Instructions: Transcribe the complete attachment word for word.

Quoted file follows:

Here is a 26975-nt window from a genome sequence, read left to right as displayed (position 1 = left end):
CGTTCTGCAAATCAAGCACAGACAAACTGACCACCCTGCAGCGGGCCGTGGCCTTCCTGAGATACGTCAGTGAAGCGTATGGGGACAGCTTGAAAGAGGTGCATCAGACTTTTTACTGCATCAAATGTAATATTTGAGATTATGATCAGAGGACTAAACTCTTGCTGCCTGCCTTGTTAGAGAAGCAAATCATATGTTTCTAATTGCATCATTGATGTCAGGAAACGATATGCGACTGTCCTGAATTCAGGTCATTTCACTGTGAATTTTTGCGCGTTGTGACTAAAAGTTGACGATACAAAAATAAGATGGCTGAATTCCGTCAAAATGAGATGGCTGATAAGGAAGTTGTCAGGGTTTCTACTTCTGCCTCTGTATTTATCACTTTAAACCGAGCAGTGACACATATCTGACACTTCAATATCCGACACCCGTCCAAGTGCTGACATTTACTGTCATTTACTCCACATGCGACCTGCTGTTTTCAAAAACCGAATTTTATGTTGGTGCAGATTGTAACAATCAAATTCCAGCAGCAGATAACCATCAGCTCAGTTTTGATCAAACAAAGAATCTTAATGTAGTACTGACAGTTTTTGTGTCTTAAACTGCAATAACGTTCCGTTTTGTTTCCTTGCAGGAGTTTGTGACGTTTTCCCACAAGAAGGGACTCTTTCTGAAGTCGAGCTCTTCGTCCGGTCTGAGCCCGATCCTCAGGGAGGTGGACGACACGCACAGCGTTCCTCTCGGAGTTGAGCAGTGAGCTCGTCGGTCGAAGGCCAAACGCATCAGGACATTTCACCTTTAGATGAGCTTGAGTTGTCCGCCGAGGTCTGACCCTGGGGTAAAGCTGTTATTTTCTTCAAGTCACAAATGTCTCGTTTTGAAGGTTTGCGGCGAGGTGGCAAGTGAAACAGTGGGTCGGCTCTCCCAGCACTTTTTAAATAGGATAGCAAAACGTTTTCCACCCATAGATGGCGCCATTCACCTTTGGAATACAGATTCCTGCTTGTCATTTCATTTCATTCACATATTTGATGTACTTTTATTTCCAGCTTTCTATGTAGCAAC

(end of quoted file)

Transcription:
Here is a 26975-nt window from a genome sequence, read left to right as displayed (position 1 = left end):
CGTTCTGCAAATCAAGCACAGACAAACTGACCACCCTGCAGCGGGCCGTGGCCTTCCTGAGATACGTCAGTGAAGCGTATGGGGACAGCTTGAAAGAGGTGCATCAGACTTTTTACTGCATCAAATGTAATATTTGAGATTATGATCAGAGGACTAAACTCTTGCTGCCTGCCTTGTTAGAGAAGCAAATCATATGTTTCTAATTGCATCATTGATGTCAGGAAACGATATGCGACTGTCCTGAATTCAGGTCATTTCACTGTGAATTTTTGCGCGTTGTGACTAAAAGTTGACGATACAAAAATAAGATGGCTGAATTCCGTCAAAATGAGATGGCTGATAAGGAAGTTGTCAGGGTTTCTACTTCTGCCTCTGTATTTATCACTTTAAACCGAGCAGTGACACATATCTGACACTTCAATATCCGACACCCGTCCAAGTGCTGACATTTACTGTCATTTACTCCACATGCGACCTGCTGTTTTCAAAAACCGAATTTTATGTTGGTGCAGATTGTAACAATCAAATTCCAGCAGCAGATAACCATCAGCTCAGTTTTGATCAAACAAAGAATCTTAATGTAGTACTGACAGTTTTTGTGTCTTAAACTGCAATAACGTTCCGTTTTGTTTCCTTGCAGGAGTTTGTGACGTTTTCCCACAAGAAGGGACTCTTTCTGAAGTCGAGCTCTTCGTCCGGTCTGAGCCCGATCCTCAGGGAGGTGGACGACACGCACAGCGTTCCTCTCGGAGTTGAGCAGTGAGCTCGTCGGTCGAAGGCCAAACGCATCAGGACATTTCACCTTTAGATGAGCTTGAGTTGTCCGCCGAGGTCTGACCCTGGGGTAAAGCTGTTATTTTCTTCAAGTCACAAATGTCTCGTTTTGAAGGTTTGCGGCGAGGTGGCAAGTGAAACAGTGGGTCGGCTCTCCCAGCACTTTTTAAATAGGATAGCAAAACGTTTTCCACCCATAGATGGCGCCATTCACCTTTGGAATACAGATTCCTGCTTGTCATTTCATTTCATTCACATATTTGATGTACTTTTATTTCCAGCTTTCTATGTAGCAAC